how was Paul hard to understand

2Pe 3:15 and consider that the longsuffering of our Lord is salvation—as also our beloved brother Paul, according to the wisdom given to him, has written to you,
2Pe 3:16 as also in all his epistles, speaking in them of these things, in which are some things hard to understand, which untaught and unstable people twist to their own destruction, as they do also the rest of the Scriptures.

In Peter’s writings we come across this strange passage. A few things are of note here.
-Paul is teaching something that Peter seems not to be teaching, a teaching unique to Paul.
-Paul has wrote to the very same people before Peter wrote to them.
-Peter refers to this strange teaching being in “all” Paul’s epistles.
-These teachings are hard to understand
-Unlearned individuals “wrest” these teachings to their own destruction (probably he means hell)

So what are these strange teachings? Acts 2 dispensationalists claim that this is Paul’s teachings of Gentile and Jewish equality. But does this fit the bill?

-Does Peter teach it? If not, then why? And how does Peter think the Jewish-Gentile dynamic works?
-Is Paul’s teaching of Jewish-Gentile equality in most or all his epistles?
-Does that teaching cause people to go astray? In what way do they go astray? If destruction refers to damnation, how does a misunderstanding of the Jewish-Gentile dynamic cause one to go to hell?
-If Peter is referring to the Jewish Gentile position, how does that fit with the very next verse:

2Pe 3:17 You therefore, beloved, since you know this beforehand, beware lest you also fall from your own steadfastness, being led away with the error of the wicked;

Peter talks about falling from steadfastness. He talks about the “wicked” and being led away. How would a misunderstanding of Paul’s teaching (of Jews and Gentiles being equal) lead people away from the truth?

The verse just prior to this, also deals with works:

2Pe 3:14 Therefore, beloved, looking forward to these things, be diligent to be found by Him in peace, without spot and blameless;

So, Peter goes from talking about being without spot and blameless, to talking about Paul teaching things that are hard to understand leading some people astray, then he talks about being steadfast and resisting the wicked. It would be odd if Peter just lumps in an unrelated segment about Jewish and Gentile equality, something he does not even address elsewhere in the letter, between two verses on works. But this is what the Acts 2 dispensationalists have to force into the text, they cannot say that late in Peter’s ministry he did not teach and understand salvation by faith alone. They would rather “who strain out a gnat and swallow a camel!”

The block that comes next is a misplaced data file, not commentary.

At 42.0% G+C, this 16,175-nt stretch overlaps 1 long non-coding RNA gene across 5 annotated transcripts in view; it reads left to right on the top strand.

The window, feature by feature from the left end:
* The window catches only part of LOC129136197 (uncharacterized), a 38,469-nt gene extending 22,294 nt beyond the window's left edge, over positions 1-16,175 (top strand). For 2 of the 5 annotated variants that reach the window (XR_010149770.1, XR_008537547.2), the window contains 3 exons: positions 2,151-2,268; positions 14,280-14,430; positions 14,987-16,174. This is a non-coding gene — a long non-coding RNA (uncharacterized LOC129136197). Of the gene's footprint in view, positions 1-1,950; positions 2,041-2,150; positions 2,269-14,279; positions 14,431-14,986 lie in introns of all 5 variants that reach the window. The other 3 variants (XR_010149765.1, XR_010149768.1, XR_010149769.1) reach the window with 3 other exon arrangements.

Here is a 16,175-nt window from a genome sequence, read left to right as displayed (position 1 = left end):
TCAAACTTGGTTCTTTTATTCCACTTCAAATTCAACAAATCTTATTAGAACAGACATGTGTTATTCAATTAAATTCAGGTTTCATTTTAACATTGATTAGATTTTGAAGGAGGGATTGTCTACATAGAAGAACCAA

Certain Covenant Theologians seem to be closer to the mark. They claim that Paul taught something which people took for lawlessness, salvation by faith alone without needing any works. They claim he was misunderstood, and that individuals do have to do works to be saved after believing. These Covenant Theologians, to their credit, take 2 Peter at face value. It is a shame they do not also take Paul at face value.

The best way to understand 2 Peter is that there was struggle between Paul and the Apostles. Paul taught a new dispensation, one without works and one of individual specific salvation to heaven. The apostles, on the other hand, taught what Jesus taught: a coming salvation on earth through an apocalyptic event. The apostles were still teaching that people should be “in holy conduct and godliness… looking for and hastening the coming of the day of God”. They were looking for “new heavens and a new earth in which righteousness dwells.”

When Paul teaches, his focus is on salvation by faith alone. When the apostles teach, their focus is on reforming individual’s lives to prepare for the apocalypse.

About christopher fisher

The blog is meant for educational/entertainment purposes. All material can be used and reproduced in any length for any purpose as long as I am cited as the source.
This entry was posted in Dispensationalism, History, Theology. Bookmark the permalink.

3 Responses to how was Paul hard to understand

  1. Pingback: Blog response | Living each day for God

  2. Pingback: defining dispensationalism | reality is not optional

  3. Pingback: refuting acts 9 dispensationalism | reality is not optional

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